I will only briefly touch on this issue as it has been dealt with extensively in several previous posts of mine. The main point to bear in mind is that Working Memory is very fragile and limited in storage. It can only process 4 items simultaneously (hence the important of chunking as much language as possible) and phonological storage only lasts two seconds without rehearsal.

Figure 6 – Working Memory


Hence, when teaching grammar we have to minimize the cognitive load our students need to handle as they grapple with the target structure(s). This means embedding examples for I.G.I. in linguistically accessible sentences; providing aural and written texts containing Comprehensible Input; ensuring that where they are asked to perform tasks in which the target construction requires mastery of a previously learnt grammar structure in order to be executed, this has been routinized sufficiently. Example, no point in teaching your students patterns such as (French) ‘Si je pouvais choisir, je vivrais au Canada’ if they have not routinized the imperfect or the conditional (where ‘routinized’ means close to spontaneity). This is the most common pitfall I have come across in my career.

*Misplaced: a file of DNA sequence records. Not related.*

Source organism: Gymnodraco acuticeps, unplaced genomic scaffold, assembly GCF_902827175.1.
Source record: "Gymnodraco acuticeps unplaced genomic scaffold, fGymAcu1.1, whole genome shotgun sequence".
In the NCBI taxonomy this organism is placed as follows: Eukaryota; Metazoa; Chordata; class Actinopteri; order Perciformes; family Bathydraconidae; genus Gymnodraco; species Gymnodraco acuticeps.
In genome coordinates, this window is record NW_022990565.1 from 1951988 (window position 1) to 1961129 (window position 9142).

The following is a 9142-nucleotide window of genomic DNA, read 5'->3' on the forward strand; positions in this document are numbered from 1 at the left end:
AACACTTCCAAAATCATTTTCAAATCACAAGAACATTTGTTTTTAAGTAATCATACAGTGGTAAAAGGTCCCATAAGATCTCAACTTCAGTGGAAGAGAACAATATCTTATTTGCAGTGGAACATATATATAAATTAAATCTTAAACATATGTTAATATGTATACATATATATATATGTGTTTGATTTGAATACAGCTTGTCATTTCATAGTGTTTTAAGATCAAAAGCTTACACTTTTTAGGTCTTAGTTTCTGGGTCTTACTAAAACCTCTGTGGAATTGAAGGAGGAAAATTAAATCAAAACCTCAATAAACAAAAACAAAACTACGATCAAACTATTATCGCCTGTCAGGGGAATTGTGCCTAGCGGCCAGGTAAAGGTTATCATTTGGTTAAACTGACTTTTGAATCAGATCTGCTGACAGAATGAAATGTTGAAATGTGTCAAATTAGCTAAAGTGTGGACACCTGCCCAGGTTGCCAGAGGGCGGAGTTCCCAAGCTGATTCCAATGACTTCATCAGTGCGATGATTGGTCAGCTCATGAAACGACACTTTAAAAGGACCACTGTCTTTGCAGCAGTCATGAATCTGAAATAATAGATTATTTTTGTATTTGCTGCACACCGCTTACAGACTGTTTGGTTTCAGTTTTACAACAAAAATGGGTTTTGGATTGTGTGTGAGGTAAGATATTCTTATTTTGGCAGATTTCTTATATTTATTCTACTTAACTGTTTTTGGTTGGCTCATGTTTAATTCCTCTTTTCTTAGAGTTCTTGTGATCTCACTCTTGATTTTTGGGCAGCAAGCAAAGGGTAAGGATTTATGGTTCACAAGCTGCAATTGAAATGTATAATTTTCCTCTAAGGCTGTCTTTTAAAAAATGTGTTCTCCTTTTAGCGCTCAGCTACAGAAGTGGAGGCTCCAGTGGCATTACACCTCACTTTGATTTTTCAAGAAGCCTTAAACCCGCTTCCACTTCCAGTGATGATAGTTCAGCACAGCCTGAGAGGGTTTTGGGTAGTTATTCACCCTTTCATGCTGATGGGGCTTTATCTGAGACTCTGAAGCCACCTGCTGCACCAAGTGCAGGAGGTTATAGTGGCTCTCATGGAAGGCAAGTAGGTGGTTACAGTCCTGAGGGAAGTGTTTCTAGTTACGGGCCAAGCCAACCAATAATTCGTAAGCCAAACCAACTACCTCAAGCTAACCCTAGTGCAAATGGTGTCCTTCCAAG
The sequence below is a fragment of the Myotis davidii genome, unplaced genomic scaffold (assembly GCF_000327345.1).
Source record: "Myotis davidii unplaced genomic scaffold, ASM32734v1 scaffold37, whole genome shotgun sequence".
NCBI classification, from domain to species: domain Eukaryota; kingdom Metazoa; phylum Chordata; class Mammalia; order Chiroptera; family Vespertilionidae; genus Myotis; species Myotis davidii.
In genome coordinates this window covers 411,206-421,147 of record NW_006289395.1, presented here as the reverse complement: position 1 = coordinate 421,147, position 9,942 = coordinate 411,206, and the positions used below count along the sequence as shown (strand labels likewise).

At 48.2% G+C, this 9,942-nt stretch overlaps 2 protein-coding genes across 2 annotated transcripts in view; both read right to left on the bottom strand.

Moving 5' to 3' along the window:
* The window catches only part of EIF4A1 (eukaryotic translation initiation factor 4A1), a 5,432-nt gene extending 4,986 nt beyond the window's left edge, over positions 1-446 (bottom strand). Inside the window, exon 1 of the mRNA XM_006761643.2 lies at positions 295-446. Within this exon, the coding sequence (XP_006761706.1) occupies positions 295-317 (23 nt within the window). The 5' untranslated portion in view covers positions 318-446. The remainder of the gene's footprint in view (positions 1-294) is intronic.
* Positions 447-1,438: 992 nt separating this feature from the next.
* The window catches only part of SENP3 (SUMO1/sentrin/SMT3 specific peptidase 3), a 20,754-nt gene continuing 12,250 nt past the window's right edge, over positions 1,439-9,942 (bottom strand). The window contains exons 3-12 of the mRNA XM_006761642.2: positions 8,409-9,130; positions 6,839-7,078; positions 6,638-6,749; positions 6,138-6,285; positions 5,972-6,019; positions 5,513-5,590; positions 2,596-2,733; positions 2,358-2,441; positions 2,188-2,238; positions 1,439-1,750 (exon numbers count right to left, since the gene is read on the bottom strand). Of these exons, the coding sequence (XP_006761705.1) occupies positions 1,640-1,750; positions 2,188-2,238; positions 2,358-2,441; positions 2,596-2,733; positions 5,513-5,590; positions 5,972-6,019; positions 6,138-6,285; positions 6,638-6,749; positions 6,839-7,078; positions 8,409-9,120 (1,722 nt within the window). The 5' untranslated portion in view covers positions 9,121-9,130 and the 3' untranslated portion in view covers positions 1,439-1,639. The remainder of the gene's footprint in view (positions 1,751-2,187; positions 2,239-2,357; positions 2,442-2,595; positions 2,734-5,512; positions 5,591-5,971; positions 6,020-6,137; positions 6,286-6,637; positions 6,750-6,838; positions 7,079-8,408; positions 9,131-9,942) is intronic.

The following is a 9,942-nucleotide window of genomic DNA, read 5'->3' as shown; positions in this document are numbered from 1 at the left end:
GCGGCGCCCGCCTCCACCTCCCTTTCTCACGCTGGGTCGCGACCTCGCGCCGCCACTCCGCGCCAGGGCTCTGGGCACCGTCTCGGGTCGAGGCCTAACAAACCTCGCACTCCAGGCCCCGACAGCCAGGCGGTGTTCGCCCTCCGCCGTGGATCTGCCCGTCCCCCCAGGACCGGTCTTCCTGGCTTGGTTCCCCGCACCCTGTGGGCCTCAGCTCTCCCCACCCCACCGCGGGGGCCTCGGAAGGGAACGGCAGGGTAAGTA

6. Automatization

I have laboured this point to death in previous posts, hence I will only touch briefly on this: the ultimate goal of grammar instruction is automatization, i.e. accurate execution of a target structure at native speaker speed. Hence, practice with a specific grammar item must be recycled at spaced intervals over a long period of time. Going back to the imperfect example, I usually recycle the imperfect over a period of two years at least before I can consider it ‘learnt’.